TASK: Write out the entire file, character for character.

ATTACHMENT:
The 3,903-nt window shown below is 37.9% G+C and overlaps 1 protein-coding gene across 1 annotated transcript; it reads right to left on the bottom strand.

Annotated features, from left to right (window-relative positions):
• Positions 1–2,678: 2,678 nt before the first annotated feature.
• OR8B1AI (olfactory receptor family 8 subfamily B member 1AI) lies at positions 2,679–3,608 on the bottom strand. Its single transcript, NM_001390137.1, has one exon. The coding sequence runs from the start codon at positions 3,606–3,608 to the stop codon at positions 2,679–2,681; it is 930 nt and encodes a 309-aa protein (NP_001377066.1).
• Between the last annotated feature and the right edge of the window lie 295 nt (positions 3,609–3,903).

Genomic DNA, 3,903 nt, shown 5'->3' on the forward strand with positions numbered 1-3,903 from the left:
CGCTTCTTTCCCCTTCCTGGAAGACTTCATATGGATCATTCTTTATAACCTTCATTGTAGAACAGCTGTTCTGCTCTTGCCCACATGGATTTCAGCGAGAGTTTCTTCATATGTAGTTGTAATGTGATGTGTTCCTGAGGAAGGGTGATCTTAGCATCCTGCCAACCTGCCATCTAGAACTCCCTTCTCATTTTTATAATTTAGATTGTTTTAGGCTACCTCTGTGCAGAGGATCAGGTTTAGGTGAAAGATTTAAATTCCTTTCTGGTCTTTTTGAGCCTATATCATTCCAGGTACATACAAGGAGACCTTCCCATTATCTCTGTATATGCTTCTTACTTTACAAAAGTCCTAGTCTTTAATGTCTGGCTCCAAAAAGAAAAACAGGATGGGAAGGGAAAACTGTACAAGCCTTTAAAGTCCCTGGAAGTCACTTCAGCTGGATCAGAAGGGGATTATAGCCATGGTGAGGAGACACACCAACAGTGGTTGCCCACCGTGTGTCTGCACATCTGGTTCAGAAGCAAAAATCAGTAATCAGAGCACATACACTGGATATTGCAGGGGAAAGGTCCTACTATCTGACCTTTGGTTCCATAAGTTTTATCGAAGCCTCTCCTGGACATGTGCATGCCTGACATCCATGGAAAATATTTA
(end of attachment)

The 3,903-nt window shown below is 37.9% G+C and overlaps 1 protein-coding gene across 1 annotated transcript; it reads right to left on the bottom strand.

Annotated features, from left to right (window-relative positions):
• Positions 1–2,678: 2,678 nt before the first annotated feature.
• OR8B1AI (olfactory receptor family 8 subfamily B member 1AI) lies at positions 2,679–3,608 on the bottom strand. Its single transcript, NM_001390137.1, has one exon. The coding sequence runs from the start codon at positions 3,606–3,608 to the stop codon at positions 2,679–2,681; it is 930 nt and encodes a 309-aa protein (NP_001377066.1).
• Between the last annotated feature and the right edge of the window lie 295 nt (positions 3,609–3,903).

Genomic DNA, 3,903 nt, shown 5'->3' on the forward strand with positions numbered 1-3,903 from the left:
CGCTTCTTTCCCCTTCCTGGAAGACTTCATATGGATCATTCTTTATAACCTTCATTGTAGAACAGCTGTTCTGCTCTTGCCCACATGGATTTCAGCGAGAGTTTCTTCATATGTAGTTGTAATGTGATGTGTTCCTGAGGAAGGGTGATCTTAGCATCCTGCCAACCTGCCATCTAGAACTCCCTTCTCATTTTTATAATTTAGATTGTTTTAGGCTACCTCTGTGCAGAGGATCAGGTTTAGGTGAAAGATTTAAATTCCTTTCTGGTCTTTTTGAGCCTATATCATTCCAGGTACATACAAGGAGACCTTCCCATTATCTCTGTATATGCTTCTTACTTTACAAAAGTCCTAGTCTTTAATGTCTGGCTCCAAAAAGAAAAACAGGATGGGAAGGGAAAACTGTACAAGCCTTTAAAGTCCCTGGAAGTCACTTCAGCTGGATCAGAAGGGGATTATAGCCATGGTGAGGAGACACACCAACAGTGGTTGCCCACCGTGTGTCTGCACATCTGGTTCAGAAGCAAAAATCAGTAATCAGAGCACATACACTGGATATTGCAGGGGAAAGGTCCTACTATCTGACCTTTGGTTCCATAAGTTTTATCGAAGCCTCTCCTGGACATGTGCATGCCTGACATCCATGGAAAATATTTA